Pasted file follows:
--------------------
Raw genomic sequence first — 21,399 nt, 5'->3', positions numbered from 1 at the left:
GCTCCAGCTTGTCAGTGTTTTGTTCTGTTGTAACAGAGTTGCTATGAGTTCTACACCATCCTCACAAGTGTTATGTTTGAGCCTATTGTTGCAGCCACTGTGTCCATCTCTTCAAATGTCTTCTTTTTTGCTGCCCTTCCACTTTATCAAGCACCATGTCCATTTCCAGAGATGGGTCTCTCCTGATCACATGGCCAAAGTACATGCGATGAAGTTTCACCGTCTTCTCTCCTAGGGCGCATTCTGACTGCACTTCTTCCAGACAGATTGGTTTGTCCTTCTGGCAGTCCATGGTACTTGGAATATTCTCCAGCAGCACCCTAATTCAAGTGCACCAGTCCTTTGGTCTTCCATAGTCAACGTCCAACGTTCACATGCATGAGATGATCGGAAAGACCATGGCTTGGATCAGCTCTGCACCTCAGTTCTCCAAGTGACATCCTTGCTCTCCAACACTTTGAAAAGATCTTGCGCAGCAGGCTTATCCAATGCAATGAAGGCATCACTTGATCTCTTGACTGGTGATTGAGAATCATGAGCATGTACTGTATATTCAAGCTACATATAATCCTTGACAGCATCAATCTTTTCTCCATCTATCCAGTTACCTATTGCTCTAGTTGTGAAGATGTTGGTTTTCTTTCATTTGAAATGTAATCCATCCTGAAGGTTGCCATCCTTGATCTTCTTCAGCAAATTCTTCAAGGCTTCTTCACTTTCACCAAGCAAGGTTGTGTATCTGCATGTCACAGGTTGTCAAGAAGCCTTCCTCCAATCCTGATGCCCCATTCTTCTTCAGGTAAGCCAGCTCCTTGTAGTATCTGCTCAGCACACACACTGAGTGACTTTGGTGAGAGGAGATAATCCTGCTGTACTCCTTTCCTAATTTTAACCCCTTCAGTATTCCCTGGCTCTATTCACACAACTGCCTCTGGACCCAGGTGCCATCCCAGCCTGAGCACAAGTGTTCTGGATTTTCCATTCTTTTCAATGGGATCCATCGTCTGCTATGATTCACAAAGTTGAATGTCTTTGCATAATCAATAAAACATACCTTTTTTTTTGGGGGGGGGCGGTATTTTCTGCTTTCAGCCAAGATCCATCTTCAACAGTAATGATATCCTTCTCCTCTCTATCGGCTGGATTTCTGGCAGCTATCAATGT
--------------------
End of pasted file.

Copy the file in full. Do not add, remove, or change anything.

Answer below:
Raw genomic sequence first — 21,399 nt, 5'->3', positions numbered from 1 at the left:
GCTCCAGCTTGTCAGTGTTTTGTTCTGTTGTAACAGAGTTGCTATGAGTTCTACACCATCCTCACAAGTGTTATGTTTGAGCCTATTGTTGCAGCCACTGTGTCCATCTCTTCAAATGTCTTCTTTTTTGCTGCCCTTCCACTTTATCAAGCACCATGTCCATTTCCAGAGATGGGTCTCTCCTGATCACATGGCCAAAGTACATGCGATGAAGTTTCACCGTCTTCTCTCCTAGGGCGCATTCTGACTGCACTTCTTCCAGACAGATTGGTTTGTCCTTCTGGCAGTCCATGGTACTTGGAATATTCTCCAGCAGCACCCTAATTCAAGTGCACCAGTCCTTTGGTCTTCCATAGTCAACGTCCAACGTTCACATGCATGAGATGATCGGAAAGACCATGGCTTGGATCAGCTCTGCACCTCAGTTCTCCAAGTGACATCCTTGCTCTCCAACACTTTGAAAAGATCTTGCGCAGCAGGCTTATCCAATGCAATGAAGGCATCACTTGATCTCTTGACTGGTGATTGAGAATCATGAGCATGTACTGTATATTCAAGCTACATATAATCCTTGACAGCATCAATCTTTTCTCCATCTATCCAGTTACCTATTGCTCTAGTTGTGAAGATGTTGGTTTTCTTTCATTTGAAATGTAATCCATCCTGAAGGTTGCCATCCTTGATCTTCTTCAGCAAATTCTTCAAGGCTTCTTCACTTTCACCAAGCAAGGTTGTGTATCTGCATGTCACAGGTTGTCAAGAAGCCTTCCTCCAATCCTGATGCCCCATTCTTCTTCAGGTAAGCCAGCTCCTTGTAGTATCTGCTCAGCACACACACTGAGTGACTTTGGTGAGAGGAGATAATCCTGCTGTACTCCTTTCCTAATTTTAACCCCTTCAGTATTCCCTGGCTCTATTCACACAACTGCCTCTGGACCCAGGTGCCATCCCAGCCTGAGCACAAGTGTTCTGGATTTTCCATTCTTTTCAATGGGATCCATCGTCTGCTATGATTCACAAAGTTGAATGTCTTTGCATAATCAATAAAACATACCTTTTTTTTTGGGGGGGGGCGGTATTTTCTGCTTTCAGCCAAGATCCATCTTCAACAGTAATGATATCCTTCTCCTCTCTATCGGCTGGATTTCTGGCAGCTATCAATGT